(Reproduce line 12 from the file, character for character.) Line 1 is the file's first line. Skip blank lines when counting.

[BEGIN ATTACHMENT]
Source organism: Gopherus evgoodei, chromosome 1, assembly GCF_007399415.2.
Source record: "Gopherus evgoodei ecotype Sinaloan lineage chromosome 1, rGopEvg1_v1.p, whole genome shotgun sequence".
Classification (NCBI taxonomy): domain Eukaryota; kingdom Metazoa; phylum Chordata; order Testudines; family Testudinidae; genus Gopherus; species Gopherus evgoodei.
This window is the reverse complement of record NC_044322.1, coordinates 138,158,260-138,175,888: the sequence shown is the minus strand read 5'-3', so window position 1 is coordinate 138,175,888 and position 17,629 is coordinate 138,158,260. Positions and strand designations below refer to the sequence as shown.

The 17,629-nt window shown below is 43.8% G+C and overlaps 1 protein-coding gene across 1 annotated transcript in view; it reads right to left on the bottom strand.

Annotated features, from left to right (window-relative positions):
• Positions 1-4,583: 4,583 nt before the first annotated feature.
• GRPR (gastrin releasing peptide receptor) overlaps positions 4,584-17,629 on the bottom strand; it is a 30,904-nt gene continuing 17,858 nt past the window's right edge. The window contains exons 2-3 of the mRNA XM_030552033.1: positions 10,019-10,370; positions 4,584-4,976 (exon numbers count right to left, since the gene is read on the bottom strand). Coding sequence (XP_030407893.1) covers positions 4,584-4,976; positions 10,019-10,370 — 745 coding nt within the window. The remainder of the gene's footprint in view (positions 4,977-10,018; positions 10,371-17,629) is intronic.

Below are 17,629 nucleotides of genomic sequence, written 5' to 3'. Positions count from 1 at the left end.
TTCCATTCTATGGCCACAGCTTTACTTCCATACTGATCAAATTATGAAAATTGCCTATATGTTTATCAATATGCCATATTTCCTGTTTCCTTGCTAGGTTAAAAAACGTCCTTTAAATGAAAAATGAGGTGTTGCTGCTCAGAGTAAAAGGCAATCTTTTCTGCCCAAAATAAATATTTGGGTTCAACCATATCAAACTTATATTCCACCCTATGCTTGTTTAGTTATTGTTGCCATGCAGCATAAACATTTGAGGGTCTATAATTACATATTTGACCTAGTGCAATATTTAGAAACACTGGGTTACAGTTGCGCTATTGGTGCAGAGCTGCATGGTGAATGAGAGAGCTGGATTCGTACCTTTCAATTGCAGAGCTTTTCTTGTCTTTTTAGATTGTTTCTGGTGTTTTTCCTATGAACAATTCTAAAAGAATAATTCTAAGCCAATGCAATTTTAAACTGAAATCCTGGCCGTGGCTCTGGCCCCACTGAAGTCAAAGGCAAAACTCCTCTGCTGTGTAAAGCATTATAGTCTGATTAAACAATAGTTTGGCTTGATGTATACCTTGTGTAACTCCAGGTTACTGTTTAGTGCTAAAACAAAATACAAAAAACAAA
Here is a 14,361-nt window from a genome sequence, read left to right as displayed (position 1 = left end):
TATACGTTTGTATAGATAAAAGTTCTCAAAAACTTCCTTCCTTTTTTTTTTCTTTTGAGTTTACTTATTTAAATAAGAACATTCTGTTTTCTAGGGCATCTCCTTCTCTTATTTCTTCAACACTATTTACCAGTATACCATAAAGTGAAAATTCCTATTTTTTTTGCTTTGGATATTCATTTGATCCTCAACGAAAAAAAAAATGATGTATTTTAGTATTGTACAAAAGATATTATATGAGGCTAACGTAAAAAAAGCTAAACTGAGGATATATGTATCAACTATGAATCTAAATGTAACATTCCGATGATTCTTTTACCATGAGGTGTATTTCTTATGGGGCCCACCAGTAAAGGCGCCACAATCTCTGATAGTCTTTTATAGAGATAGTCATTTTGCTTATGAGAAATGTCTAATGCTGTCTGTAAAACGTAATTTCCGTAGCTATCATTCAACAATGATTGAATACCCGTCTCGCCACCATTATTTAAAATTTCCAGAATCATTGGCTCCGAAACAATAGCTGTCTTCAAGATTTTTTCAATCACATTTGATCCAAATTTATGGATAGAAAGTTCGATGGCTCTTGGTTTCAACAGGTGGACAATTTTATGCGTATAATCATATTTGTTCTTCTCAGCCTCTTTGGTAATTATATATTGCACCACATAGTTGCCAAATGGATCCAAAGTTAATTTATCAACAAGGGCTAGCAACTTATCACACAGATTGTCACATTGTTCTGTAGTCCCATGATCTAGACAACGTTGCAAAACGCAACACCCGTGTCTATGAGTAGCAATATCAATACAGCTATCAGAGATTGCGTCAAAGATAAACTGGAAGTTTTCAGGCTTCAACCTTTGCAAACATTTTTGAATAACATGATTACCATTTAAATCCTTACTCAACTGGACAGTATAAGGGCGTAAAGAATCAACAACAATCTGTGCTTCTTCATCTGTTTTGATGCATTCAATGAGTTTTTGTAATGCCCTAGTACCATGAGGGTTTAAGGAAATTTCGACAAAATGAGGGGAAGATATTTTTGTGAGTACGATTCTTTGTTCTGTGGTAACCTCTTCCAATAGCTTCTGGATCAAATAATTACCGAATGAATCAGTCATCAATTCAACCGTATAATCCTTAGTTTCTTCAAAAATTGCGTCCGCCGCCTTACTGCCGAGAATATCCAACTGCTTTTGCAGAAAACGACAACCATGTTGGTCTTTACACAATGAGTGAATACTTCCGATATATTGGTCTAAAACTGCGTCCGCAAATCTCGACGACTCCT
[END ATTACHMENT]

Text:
TATACGTTTGTATAGATAAAAGTTCTCAAAAACTTCCTTCCTTTTTTTTTTCTTTTGAGTTTACTTATTTAAATAAGAACATTCTGTTTTCTAGGGCATCTCCTTCTCTTATTTCTTCAACACTATTTACCAGTATACCATAAAGTGAAAATTCCTATTTTTTTTGCTTTGGATATTCATTTGATCCTCAACGAAAAAAAAAATGATGTATTTTAGTATTGTACAAAAGATATTATATGAGGCTAACGTAAAAAAAGCTAAACTGAGGATATATGTATCAACTATGAATCTAAATGTAACATTCCGATGATTCTTTTACCATGAGGTGTATTTCTTATGGGGCCCACCAGTAAAGGCGCCACAATCTCTGATAGTCTTTTATAGAGATAGTCATTTTGCTTATGAGAAATGTCTAATGCTGTCTGTAAAACGTAATTTCCGTAGCTATCATTCAACAATGATTGAATACCCGTCTCGCCACCATTATTTAAAATTTCCAGAATCATTGGCTCCGAAACAATAGCTGTCTTCAAGATTTTTTCAATCACATTTGATCCAAATTTATGGATAGAAAGTTCGATGGCTCTTGGTTTCAACAGGTGGACAATTTTATGCGTATAATCATATTTGTTCTTCTCAGCCTCTTTGGTAATTATATATTGCACCACATAGTTGCCAAATGGATCCAAAGTTAATTTATCAACAAGGGCTAGCAACTTATCACACAGATTGTCACATTGTTCTGTAGTCCCATGATCTAGACAACGTTGCAAAACGCAACACCCGTGTCTATGAGTAGCAATATCAATACAGCTATCAGAGATTGCGTCAAAGATAAACTGGAAGTTTTCAGGCTTCAACCTTTGCAAACATTTTTGAATAACATGATTACCATTTAAATCCTTACTCAACTGGACAGTATAAGGGCGTAAAGAATCAACAACAATCTGTGCTTCTTCATCTGTTTTGATGCATTCAATGAGTTTTTGTAATGCCCTAGTACCATGAGGGTTTAAGGAAATTTCGACAAAATGAGGGGAAGATATTTTTGTGAGTACGATTCTTTGTTCTGTGGTAACCTCTTCCAATAGCTTCTGGATCAAATAATTACCGAATGAATCAGTCATCAATTCAACCGTATAATCCTTAGTTTCTTCAAAAATTGCGTCCGCCGCCTTACTGCCGAGAATATCCAACTGCTTTTGCAGAAAACGACAACCATGTTGGTCTTTACACAATGAGTGAATACTTCCGATATATTGGTCTAAAACTGCGTCCGCAAATCTCGACGACTCCT